February 2, 2015
By Mary Lee, MATTER intern
MATTER hosted its first large-scale event last Thursday, welcoming IDEO Chief Creative Officer and world-renowned speaker Paul Bennett. With more than 200 people in the audience, Bennett kicked off the first of what will be many forums designed to engage healthcare experts in conversations about the direction of the healthcare industry.
“You’re practitioners, researchers, executives, lawmakers, innovators, investors and entrepreneurs. But most importantly, you’re all patients,” said David Schonthal, MATTER co-founder and board member and professor at the Northwestern University Kellogg School of Management, in his introduction of Bennett at the pre-launch event.
“We are all patients,” Schonthal said to the audience of more than 200 who turned out for the pre-launch event. “There are not many markets in the world where everybody who creates, also consumes. Where everyone who adds, also subtracts,” he continued. “What better place to talk about something tricky and complicated, than MATTER?”
In his talk, Bennett contended that the end of life, culturally viewed as a looming and frightening inevitability, is actually an opportunity for design today– “to make death, like life, something that we fill with joy, beauty, hope and possibility.”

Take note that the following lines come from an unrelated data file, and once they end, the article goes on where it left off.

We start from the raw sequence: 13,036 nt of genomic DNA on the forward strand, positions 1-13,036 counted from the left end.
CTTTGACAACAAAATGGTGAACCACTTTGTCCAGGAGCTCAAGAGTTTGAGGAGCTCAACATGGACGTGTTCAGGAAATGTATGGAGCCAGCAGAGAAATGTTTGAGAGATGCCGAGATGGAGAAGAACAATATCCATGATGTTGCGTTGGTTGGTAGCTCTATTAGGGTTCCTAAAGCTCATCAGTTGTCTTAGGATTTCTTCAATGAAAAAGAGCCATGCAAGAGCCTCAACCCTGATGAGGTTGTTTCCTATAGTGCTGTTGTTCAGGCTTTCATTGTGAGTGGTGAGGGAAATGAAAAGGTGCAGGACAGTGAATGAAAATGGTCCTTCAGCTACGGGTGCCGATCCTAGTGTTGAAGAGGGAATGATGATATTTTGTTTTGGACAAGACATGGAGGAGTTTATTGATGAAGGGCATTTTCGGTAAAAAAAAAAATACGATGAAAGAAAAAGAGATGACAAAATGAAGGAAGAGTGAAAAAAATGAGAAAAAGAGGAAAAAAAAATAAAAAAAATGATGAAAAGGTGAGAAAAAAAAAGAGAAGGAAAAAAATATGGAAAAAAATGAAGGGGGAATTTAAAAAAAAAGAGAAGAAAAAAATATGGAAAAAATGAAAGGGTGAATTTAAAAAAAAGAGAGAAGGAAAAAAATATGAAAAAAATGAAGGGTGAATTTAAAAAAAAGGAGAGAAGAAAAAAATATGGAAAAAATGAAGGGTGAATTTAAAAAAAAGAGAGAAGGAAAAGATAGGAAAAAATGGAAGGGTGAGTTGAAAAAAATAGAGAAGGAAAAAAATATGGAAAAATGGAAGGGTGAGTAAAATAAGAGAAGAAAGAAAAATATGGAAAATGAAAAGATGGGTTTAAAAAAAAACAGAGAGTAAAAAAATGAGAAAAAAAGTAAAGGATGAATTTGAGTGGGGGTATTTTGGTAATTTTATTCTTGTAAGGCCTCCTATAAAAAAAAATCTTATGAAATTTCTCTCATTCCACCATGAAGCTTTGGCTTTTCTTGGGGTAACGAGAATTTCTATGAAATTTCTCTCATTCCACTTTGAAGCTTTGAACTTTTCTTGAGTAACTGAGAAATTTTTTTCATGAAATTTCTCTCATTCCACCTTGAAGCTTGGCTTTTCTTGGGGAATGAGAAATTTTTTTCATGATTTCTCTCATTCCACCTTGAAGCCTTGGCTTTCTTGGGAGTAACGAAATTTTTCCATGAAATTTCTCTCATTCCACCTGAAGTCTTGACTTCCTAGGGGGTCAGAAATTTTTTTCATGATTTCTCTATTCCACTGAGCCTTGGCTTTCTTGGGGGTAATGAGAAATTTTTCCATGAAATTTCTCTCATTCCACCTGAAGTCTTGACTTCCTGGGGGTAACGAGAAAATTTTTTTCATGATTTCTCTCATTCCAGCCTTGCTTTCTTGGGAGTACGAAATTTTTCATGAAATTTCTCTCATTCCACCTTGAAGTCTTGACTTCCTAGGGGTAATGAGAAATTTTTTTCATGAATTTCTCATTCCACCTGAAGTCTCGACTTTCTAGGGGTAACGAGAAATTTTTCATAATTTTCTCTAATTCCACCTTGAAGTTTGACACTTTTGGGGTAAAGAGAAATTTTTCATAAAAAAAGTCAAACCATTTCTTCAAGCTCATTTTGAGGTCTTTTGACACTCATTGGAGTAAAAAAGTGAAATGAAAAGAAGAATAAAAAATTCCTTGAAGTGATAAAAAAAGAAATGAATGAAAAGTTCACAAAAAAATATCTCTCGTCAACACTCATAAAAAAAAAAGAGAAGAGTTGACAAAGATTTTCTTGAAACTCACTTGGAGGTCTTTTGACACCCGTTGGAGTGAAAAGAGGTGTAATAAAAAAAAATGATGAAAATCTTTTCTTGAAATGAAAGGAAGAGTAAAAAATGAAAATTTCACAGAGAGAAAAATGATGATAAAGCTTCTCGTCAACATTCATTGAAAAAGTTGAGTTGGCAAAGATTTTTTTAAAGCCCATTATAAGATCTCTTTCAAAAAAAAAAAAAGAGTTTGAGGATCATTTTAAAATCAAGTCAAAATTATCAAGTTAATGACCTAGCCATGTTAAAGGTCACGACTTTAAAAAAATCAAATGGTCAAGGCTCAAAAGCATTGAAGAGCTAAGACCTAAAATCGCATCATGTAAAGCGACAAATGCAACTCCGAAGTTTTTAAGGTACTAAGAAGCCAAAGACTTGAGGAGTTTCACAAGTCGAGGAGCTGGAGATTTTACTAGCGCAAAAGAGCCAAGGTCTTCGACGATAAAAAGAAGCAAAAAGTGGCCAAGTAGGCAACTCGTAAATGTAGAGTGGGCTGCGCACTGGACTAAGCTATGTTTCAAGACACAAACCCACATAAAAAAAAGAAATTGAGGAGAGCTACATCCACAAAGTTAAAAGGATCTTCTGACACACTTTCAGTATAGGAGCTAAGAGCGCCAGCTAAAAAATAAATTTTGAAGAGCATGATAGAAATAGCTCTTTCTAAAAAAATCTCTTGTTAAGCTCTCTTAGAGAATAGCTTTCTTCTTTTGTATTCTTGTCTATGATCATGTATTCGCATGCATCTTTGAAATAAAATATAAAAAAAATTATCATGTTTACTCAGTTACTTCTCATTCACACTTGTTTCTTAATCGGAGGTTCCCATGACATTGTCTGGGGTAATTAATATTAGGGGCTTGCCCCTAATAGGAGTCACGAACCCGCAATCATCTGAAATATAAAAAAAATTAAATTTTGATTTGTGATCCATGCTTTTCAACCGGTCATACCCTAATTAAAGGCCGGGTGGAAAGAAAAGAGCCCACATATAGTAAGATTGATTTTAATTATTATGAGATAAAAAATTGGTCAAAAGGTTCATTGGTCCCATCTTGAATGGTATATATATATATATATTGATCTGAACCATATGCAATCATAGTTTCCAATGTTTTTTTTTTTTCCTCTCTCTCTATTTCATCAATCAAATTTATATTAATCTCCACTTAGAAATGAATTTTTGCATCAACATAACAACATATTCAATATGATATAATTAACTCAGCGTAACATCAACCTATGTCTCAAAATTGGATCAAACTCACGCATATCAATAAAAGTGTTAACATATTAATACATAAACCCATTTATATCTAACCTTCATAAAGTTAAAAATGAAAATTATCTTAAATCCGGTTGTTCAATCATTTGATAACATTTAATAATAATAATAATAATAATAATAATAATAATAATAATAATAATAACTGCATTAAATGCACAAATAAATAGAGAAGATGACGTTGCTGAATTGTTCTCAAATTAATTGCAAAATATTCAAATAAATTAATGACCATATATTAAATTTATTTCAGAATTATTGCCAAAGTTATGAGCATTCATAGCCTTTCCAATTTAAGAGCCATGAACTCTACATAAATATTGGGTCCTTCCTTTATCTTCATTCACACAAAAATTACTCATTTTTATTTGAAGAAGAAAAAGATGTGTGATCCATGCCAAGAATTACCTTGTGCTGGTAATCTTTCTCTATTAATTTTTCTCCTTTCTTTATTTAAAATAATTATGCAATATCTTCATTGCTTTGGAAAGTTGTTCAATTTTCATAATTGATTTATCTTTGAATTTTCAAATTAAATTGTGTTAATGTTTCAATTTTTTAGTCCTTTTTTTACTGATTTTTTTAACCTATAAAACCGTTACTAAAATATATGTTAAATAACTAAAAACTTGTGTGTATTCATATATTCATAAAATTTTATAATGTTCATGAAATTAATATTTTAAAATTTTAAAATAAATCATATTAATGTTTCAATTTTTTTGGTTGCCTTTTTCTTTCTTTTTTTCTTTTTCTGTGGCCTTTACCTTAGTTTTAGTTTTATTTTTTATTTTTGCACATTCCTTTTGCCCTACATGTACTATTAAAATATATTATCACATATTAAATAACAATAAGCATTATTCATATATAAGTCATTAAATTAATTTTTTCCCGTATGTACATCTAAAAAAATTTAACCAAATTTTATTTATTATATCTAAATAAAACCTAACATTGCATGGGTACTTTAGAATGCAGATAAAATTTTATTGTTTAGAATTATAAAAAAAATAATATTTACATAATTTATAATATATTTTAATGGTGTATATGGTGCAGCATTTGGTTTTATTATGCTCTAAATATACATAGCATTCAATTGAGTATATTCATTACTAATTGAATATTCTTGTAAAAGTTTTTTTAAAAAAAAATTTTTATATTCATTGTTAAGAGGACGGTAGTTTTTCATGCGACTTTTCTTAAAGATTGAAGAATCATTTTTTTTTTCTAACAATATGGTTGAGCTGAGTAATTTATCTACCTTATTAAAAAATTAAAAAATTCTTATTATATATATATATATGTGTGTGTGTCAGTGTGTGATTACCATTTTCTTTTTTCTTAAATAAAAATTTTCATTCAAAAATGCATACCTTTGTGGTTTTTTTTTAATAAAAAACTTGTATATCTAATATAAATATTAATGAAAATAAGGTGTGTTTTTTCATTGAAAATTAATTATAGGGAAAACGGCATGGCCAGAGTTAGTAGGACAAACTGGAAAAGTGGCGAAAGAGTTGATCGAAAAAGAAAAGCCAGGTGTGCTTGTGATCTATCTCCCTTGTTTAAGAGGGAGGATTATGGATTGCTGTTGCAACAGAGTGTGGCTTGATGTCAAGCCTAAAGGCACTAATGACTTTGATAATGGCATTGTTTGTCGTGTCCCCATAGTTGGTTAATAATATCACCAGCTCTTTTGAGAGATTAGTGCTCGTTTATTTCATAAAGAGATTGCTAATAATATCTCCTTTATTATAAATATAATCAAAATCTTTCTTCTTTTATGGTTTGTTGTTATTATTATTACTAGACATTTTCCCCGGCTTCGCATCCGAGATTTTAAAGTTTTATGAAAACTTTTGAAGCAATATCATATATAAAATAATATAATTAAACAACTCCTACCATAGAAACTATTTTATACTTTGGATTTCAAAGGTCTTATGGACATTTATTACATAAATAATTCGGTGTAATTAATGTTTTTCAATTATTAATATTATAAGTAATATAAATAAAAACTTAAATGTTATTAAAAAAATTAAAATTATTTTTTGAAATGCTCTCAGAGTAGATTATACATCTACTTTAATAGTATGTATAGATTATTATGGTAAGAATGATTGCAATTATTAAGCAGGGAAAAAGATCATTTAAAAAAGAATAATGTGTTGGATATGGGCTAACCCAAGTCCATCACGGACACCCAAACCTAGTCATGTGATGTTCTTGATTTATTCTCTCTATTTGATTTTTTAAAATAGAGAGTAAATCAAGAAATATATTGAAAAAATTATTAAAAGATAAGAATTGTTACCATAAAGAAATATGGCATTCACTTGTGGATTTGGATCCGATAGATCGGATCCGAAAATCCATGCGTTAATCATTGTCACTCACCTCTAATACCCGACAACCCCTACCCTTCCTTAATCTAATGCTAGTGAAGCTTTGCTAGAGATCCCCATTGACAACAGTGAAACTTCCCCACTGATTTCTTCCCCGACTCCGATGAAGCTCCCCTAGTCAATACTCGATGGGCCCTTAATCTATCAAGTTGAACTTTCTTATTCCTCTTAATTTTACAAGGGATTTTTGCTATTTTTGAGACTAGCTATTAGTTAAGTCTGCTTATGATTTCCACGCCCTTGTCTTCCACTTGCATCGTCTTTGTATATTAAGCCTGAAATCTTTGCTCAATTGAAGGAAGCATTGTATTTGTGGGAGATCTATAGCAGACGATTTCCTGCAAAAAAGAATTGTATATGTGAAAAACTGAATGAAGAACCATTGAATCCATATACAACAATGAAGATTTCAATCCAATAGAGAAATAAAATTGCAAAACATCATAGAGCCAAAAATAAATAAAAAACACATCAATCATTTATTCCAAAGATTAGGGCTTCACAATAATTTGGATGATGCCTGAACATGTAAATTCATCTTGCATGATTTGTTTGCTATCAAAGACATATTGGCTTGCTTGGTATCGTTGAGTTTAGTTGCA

And it was through this particular dialogue titled “How might design walk with us to the end of life?” in which he guided the audience in confronting the radical notion of embracing death and normalizing it.
Bennett revealed his most intimate fears like dying alone and life-altering moments he experienced when his father died.
Designing death is uncharted territory in redesigning the ultimate journey, he explained.
Bennett invited the audience to experience these delicate moments in his journey. The conversation led to a provocative challenge: normalize organically hard-to-talk about topics and shine optimism in traditionally dark spaces.
“Design transcends agenda,” Bennett said, recalling a memorable experience in his journey. “It speaks to the politics of optimism.”
As MATTER’s members shift into full gear this week, Bennett’s talk instilled hope and optimism, and reminded them why they were there: to help people.
“It’s a great start to MATTER,” said Andrew Cittadine, a board member of MATTER and Diagnostic Photonics president and chief executive officer, about the pre-launch event. “It really comes down to the enthusiasm and the optimism of the community. It’s simply a great time for Chicago healthcare startups.”
“This is fantastic that someone is taking an interest to try to promote some innovation in the area,” said John Combes, American Hospital Association senior vice president and president of the Center for Healthcare Governance, regarding palliative care. “I think it’s an issue that needs to be addressed and people shouldn’t be fearful in talking about that.”
“MATTER is a place you come when you want to not only push what’s possible, but acceptable,” Schonthal said. “It’s a place where you come when you want to solve hard problems.”
It’s a place to do something that matters.